Most space scientists agree that the mid-latitude ionosphere is much more dynamic than previously believed, and major new scientific questions have been raised concerning the extent, causes, and characteristics of mid-latitude storms. For example, what are the relative roles of storm-time magnetospheric electric fields and dynamo electric fields from thermospheric winds driven by high latitude heating? Do mid-latitude storms have a longitudinal dependence perhaps related to the South Atlantic Anomaly? How is plasma transported from the equatorial anomalies poleward? Is mass transfer from the ionosphere to the magnetosphere significant? What are the relative roles of ionization transport versus local production and uplift? Do daytime zonal electric fields exist to produce positive-phase storms? Do storm-time equatorward winds produce them? Are mid-latitude ionospheric storms the cause of polar cap patches?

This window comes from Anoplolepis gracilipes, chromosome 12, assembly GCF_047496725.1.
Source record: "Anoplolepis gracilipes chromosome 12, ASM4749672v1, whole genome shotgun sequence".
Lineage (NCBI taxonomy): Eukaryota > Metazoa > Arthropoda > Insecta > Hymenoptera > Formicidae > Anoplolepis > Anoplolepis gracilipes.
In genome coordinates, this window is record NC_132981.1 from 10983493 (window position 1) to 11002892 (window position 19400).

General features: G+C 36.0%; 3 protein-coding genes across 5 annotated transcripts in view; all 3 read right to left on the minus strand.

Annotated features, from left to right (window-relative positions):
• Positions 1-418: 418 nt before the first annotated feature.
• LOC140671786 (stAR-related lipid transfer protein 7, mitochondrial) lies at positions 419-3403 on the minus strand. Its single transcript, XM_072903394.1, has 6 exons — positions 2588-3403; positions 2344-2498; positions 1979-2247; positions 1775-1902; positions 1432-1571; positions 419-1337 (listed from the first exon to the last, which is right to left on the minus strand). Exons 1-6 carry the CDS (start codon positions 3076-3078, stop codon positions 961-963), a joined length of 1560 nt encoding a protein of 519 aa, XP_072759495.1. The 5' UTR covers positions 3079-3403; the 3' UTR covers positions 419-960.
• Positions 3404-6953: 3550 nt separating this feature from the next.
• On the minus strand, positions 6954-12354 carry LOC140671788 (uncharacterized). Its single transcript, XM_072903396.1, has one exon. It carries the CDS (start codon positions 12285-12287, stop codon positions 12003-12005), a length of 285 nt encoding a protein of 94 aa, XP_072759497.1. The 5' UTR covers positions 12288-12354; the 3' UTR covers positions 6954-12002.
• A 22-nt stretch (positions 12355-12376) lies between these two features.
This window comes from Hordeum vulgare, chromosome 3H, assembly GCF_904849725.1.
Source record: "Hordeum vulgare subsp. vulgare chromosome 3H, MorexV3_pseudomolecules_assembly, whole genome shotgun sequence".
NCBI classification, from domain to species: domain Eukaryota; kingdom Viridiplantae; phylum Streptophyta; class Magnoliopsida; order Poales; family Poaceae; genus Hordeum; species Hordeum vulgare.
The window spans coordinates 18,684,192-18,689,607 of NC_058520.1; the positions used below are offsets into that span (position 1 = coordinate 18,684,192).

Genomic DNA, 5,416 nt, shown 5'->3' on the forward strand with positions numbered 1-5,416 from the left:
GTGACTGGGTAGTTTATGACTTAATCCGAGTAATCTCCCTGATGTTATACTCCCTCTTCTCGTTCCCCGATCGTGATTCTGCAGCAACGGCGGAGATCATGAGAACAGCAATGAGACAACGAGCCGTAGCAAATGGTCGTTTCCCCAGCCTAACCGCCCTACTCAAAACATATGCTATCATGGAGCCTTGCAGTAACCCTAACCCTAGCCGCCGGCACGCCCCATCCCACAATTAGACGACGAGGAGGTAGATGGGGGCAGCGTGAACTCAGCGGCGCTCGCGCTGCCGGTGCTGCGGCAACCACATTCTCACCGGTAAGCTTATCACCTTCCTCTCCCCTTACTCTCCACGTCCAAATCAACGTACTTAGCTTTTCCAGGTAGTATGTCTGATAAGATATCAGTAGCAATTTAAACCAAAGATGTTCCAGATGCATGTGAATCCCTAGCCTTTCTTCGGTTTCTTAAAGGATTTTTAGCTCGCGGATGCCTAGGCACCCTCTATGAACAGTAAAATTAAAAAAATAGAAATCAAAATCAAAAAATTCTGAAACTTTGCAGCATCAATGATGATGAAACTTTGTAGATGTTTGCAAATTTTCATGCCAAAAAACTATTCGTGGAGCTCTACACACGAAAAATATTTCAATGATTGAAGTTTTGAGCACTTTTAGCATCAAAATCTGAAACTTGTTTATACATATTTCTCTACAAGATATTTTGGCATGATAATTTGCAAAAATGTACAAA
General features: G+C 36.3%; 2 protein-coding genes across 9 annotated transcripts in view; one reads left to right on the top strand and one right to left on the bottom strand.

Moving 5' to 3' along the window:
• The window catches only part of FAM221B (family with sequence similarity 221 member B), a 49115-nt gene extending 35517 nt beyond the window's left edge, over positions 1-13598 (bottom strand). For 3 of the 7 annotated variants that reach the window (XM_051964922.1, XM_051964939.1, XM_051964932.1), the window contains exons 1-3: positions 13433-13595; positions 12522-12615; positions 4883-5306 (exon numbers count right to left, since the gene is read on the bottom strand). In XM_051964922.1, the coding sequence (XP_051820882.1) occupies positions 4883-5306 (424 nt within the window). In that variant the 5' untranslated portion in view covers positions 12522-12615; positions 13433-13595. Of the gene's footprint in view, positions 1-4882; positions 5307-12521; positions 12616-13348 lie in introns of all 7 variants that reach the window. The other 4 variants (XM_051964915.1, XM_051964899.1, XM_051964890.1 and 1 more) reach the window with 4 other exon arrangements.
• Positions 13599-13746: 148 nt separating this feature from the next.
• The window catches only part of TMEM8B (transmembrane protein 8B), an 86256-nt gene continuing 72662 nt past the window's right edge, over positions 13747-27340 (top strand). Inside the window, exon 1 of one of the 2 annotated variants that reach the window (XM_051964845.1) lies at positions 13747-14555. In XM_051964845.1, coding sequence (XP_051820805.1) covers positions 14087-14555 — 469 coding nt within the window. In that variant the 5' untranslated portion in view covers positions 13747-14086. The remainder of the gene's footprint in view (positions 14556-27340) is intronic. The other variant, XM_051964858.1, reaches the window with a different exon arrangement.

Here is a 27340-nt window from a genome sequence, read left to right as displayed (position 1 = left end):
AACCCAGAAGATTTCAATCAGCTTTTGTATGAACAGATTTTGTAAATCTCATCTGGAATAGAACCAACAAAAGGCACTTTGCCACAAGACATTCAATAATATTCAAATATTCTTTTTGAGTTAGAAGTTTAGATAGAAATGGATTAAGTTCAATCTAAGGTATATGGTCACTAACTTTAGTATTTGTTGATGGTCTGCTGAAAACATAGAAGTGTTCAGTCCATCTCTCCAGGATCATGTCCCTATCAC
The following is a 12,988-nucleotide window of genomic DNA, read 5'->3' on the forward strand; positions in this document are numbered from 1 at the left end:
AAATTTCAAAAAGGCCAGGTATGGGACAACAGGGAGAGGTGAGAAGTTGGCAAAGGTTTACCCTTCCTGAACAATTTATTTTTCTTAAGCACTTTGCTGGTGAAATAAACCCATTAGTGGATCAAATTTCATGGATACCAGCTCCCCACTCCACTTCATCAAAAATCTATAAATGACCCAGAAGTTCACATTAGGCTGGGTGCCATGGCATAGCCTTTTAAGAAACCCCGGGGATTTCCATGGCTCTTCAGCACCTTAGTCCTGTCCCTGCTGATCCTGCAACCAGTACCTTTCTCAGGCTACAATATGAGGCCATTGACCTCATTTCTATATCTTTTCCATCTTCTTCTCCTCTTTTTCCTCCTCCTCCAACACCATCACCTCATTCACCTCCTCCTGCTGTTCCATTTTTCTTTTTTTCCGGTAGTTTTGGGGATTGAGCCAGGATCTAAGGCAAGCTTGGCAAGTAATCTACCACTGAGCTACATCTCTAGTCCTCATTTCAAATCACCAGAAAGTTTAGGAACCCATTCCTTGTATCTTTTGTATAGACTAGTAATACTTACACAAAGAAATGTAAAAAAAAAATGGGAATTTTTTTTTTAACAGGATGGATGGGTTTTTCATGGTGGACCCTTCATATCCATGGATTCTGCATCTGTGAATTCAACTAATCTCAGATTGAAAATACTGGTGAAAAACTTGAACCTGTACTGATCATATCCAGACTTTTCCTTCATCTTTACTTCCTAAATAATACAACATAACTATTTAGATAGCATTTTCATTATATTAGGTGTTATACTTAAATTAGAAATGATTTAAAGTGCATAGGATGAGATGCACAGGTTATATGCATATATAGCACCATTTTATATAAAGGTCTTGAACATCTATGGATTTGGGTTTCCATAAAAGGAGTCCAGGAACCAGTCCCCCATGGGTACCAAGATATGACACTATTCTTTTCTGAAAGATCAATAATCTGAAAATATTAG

Associated with mid-latitude ionospheric storms are density irregularities and 100 km scale waves, which produce L-band scintillations affecting signals such a GPS, sometimes severely. There is little agreement on the production mechanism for the irregularities with some suggesting that it is related to ring current pressure gradients, and others suggesting a local ExB instability driven by thermospheric winds. The larger scale (100 km) waves may be common, but the origin and physics of these waves is completely unknown.